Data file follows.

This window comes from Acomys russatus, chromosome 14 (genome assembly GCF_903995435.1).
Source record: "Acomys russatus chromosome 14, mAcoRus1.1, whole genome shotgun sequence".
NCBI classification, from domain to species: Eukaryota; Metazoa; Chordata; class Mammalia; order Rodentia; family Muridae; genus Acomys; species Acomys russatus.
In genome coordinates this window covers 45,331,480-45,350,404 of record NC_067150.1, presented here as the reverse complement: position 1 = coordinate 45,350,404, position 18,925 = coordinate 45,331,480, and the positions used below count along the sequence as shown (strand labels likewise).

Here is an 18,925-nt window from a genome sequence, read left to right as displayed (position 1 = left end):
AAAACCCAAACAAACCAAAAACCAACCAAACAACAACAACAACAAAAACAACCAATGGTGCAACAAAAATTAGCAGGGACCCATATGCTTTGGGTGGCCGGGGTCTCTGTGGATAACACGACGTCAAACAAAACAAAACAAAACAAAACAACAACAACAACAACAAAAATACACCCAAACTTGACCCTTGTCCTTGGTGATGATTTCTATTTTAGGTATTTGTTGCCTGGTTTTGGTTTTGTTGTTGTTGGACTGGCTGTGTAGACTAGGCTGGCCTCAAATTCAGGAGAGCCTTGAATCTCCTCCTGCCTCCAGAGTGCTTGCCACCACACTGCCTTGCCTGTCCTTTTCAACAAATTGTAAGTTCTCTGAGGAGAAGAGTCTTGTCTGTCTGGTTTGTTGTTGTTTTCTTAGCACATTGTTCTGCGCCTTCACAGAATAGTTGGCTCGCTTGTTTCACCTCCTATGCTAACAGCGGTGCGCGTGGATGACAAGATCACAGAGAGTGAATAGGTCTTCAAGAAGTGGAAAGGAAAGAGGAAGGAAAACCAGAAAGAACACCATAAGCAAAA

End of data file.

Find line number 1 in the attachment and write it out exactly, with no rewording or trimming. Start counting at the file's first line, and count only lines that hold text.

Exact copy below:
This window comes from Acomys russatus, chromosome 14 (genome assembly GCF_903995435.1).